One of the biggest challenges for companies building software is balancing their technical capability with a coherent strategy that is understood and validated by their market.
An increasing number of non technology businesses have started to refer to themselves as ‘technology driven’, ‘technology at heart’ or ‘a technology company’. The risk is that technical possibility alone can be used as justification for product investment. However, assuming commercial success is the ultimate goal, we all know that the ability to build something is irrelevant if nobody buys the product.
If we stay focused on being solution providers we keep the emphasis on markets, people and problems to form strategy.
Whilst customers may not understand what’s possible (think of the famous Henry Ford quote re: customers would have asked for a faster horse) they will always know whether they have the problem to solve and if they can/will pay to solve it. This is, obviously, crucial and our choice is whether we want to identify this before build or afterwards, when the money has been spent and our reputation is on the line! There are always more ideas than resources, so it seems crucial to identify this in advance and good product management makes it possible to do so.
Therefore the image recognises a few key principles that should always apply in relation to evaluating the commercial rationale for new technical possibilities. It covers 3 perspectives: the market, the business, and the technology team. Obviously the business and technology team are part of the same entity, however these 3 areas are, unfortunately, often disconnected.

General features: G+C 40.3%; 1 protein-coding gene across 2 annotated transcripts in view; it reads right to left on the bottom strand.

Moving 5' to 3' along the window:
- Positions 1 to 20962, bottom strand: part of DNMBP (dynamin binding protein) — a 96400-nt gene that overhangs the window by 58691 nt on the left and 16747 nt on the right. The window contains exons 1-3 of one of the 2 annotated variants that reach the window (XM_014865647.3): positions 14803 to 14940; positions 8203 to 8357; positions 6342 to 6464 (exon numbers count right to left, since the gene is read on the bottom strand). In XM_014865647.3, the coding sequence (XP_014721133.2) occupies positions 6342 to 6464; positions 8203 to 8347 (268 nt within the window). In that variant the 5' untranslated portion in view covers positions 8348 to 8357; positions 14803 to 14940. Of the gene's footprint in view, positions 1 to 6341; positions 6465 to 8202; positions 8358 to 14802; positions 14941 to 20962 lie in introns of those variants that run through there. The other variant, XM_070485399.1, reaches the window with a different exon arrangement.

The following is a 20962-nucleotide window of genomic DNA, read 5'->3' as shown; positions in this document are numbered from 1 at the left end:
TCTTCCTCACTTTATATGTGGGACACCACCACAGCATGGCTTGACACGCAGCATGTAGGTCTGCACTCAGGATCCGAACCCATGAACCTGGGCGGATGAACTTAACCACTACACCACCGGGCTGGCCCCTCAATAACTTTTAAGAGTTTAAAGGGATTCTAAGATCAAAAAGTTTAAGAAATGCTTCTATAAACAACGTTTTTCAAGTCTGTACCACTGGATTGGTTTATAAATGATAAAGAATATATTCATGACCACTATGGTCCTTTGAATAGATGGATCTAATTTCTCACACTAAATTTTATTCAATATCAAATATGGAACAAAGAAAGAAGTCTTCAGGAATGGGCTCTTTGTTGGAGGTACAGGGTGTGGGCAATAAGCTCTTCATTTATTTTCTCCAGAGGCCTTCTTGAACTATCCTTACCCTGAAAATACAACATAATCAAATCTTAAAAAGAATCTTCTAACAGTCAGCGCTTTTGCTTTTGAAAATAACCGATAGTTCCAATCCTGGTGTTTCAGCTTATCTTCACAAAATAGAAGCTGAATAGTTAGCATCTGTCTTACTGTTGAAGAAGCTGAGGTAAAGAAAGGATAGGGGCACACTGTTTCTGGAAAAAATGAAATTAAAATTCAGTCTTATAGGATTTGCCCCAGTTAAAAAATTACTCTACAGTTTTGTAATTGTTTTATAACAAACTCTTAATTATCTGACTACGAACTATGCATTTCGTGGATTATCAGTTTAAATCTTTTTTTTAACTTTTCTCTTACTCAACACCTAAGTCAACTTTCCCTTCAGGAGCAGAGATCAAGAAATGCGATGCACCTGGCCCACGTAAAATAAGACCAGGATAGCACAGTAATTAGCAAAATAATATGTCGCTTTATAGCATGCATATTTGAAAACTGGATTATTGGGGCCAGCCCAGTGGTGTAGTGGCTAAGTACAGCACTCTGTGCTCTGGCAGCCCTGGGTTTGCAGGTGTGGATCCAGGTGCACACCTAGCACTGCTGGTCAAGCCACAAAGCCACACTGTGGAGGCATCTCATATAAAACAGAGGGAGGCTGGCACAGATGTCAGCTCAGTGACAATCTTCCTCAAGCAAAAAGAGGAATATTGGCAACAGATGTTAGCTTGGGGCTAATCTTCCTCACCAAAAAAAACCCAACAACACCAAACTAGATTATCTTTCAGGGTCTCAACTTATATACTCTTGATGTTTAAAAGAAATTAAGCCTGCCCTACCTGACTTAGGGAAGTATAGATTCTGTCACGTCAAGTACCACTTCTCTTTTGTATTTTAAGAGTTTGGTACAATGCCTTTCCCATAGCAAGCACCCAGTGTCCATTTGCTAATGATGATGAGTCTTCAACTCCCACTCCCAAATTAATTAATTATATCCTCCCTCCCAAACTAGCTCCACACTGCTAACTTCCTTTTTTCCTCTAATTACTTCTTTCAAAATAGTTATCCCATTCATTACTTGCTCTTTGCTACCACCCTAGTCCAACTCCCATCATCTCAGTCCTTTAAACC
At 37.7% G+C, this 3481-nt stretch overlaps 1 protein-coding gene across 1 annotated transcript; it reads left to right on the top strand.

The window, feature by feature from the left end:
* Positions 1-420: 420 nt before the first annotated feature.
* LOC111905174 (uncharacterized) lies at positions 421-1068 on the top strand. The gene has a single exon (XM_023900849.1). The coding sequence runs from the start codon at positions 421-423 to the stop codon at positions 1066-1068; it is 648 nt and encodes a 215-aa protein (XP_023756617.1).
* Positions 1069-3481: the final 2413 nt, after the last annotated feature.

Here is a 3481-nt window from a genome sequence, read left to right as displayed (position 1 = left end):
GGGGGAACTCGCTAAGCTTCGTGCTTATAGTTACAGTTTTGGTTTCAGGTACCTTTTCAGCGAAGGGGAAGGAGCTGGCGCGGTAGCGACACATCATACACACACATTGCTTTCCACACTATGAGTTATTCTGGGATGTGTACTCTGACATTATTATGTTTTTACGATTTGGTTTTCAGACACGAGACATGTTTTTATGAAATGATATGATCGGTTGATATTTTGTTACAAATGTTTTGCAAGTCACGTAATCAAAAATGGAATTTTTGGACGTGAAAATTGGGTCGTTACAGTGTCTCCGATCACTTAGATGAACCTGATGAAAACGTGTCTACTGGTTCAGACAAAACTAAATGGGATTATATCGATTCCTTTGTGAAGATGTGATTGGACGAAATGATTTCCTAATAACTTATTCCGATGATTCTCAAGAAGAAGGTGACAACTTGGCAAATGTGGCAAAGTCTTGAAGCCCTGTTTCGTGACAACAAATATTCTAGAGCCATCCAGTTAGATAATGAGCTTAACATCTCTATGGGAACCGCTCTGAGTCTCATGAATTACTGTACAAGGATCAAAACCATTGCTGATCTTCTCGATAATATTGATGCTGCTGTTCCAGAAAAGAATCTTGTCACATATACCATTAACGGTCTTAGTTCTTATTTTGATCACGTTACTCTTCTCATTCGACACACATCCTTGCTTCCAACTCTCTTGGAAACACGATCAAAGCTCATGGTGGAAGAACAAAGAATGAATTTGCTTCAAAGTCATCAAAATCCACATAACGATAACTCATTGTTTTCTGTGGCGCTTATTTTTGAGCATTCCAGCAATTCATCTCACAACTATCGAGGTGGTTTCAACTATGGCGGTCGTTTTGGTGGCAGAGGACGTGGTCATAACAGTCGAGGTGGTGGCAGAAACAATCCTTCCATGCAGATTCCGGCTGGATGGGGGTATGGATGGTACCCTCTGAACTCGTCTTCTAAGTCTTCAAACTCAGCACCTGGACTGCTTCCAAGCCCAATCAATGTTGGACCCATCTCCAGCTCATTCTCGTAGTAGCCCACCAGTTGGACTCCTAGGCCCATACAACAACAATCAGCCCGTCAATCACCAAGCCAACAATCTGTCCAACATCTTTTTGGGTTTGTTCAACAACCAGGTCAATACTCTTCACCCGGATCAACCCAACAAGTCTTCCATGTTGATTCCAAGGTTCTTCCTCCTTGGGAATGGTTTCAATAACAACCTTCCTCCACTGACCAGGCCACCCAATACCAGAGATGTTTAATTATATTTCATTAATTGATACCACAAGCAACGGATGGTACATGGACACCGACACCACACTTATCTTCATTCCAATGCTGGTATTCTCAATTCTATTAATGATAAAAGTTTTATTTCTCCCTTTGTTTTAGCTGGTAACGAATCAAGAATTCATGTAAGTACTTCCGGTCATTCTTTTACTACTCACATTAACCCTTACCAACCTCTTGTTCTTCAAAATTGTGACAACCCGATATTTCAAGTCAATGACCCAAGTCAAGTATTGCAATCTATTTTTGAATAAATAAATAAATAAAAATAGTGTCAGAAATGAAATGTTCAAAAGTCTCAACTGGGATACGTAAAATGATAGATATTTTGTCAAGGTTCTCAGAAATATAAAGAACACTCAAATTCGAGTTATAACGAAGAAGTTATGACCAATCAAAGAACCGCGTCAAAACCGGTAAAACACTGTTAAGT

First: THE MARKET – strategy must be coherent and compelling to its intended audience and therefore, formed in collaboration with markets. Understanding their business, problems, value of solving them, and a vision for their industry is more important than anything else.
Second: THE ‘BUSINESS’ IS CENTRAL – to the ‘why’ and ‘what’ of product strategy, via executives, product management teams, or preferably both. The business must take responsibility for having a vision and a strategy which enables alignment and commercial objectives to be set for the product investments it makes.
Third: THE TECHNOLOGY TEAM – are often the only people in the business who fully understand the possibilities of how new technology could, potentially, deliver more customer value. Where the healthy input/output relationship in the image exists their ability to proactively feed new technical possibility into strategy is crucial. It does also mean that technology possibility alone doesn’t become the strategy but recognises it can be a crucial differentiator for companies who take the time to validate potential customer benefits and embrace the new technical possibility accordingly.
I’ve indicated how effective product management works across all of these areas, and crucially keeps technology possibility connected with market problems, but the main point of the article is to stress that even if you want to fully embrace technical possibility, the first priority, of making sure your customers want your new solutions before you build them, must be key.
To achieve this, validated, commercially focused and market driven strategy must be compelling and the most prominent aspect within your product decision making. Having new technical possibility systematically fed into this strategy formation can make a huge difference in outwitting competitors if it’s connected to new, valuable possibilities for your clients.